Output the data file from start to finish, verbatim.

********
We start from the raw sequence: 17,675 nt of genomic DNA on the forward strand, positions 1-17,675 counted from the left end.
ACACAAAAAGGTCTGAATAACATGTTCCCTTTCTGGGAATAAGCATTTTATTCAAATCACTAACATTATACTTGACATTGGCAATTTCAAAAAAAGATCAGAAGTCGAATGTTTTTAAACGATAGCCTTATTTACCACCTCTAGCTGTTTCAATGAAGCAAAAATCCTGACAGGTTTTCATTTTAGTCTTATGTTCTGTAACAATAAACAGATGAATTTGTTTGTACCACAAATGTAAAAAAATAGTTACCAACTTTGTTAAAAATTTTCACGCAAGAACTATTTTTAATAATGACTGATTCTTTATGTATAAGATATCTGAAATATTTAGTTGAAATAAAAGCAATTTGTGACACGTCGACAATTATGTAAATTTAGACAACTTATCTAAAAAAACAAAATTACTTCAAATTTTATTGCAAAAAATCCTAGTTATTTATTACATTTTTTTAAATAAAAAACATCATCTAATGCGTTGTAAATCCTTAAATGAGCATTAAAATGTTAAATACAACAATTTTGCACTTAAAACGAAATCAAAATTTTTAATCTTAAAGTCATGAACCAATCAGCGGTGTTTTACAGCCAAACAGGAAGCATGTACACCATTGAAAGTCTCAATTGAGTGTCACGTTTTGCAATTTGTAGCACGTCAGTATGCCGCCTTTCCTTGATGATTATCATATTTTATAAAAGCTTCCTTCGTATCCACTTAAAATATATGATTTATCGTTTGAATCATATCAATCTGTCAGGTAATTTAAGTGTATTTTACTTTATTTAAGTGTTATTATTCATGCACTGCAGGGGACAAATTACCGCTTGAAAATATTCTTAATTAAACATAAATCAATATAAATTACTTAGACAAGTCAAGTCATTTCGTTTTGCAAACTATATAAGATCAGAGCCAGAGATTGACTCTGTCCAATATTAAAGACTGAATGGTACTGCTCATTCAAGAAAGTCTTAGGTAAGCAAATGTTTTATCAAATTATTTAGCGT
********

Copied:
We start from the raw sequence: 17,675 nt of genomic DNA on the forward strand, positions 1-17,675 counted from the left end.
ACACAAAAAGGTCTGAATAACATGTTCCCTTTCTGGGAATAAGCATTTTATTCAAATCACTAACATTATACTTGACATTGGCAATTTCAAAAAAAGATCAGAAGTCGAATGTTTTTAAACGATAGCCTTATTTACCACCTCTAGCTGTTTCAATGAAGCAAAAATCCTGACAGGTTTTCATTTTAGTCTTATGTTCTGTAACAATAAACAGATGAATTTGTTTGTACCACAAATGTAAAAAAATAGTTACCAACTTTGTTAAAAATTTTCACGCAAGAACTATTTTTAATAATGACTGATTCTTTATGTATAAGATATCTGAAATATTTAGTTGAAATAAAAGCAATTTGTGACACGTCGACAATTATGTAAATTTAGACAACTTATCTAAAAAAACAAAATTACTTCAAATTTTATTGCAAAAAATCCTAGTTATTTATTACATTTTTTTAAATAAAAAACATCATCTAATGCGTTGTAAATCCTTAAATGAGCATTAAAATGTTAAATACAACAATTTTGCACTTAAAACGAAATCAAAATTTTTAATCTTAAAGTCATGAACCAATCAGCGGTGTTTTACAGCCAAACAGGAAGCATGTACACCATTGAAAGTCTCAATTGAGTGTCACGTTTTGCAATTTGTAGCACGTCAGTATGCCGCCTTTCCTTGATGATTATCATATTTTATAAAAGCTTCCTTCGTATCCACTTAAAATATATGATTTATCGTTTGAATCATATCAATCTGTCAGGTAATTTAAGTGTATTTTACTTTATTTAAGTGTTATTATTCATGCACTGCAGGGGACAAATTACCGCTTGAAAATATTCTTAATTAAACATAAATCAATATAAATTACTTAGACAAGTCAAGTCATTTCGTTTTGCAAACTATATAAGATCAGAGCCAGAGATTGACTCTGTCCAATATTAAAGACTGAATGGTACTGCTCATTCAAGAAAGTCTTAGGTAAGCAAATGTTTTATCAAATTATTTAGCGT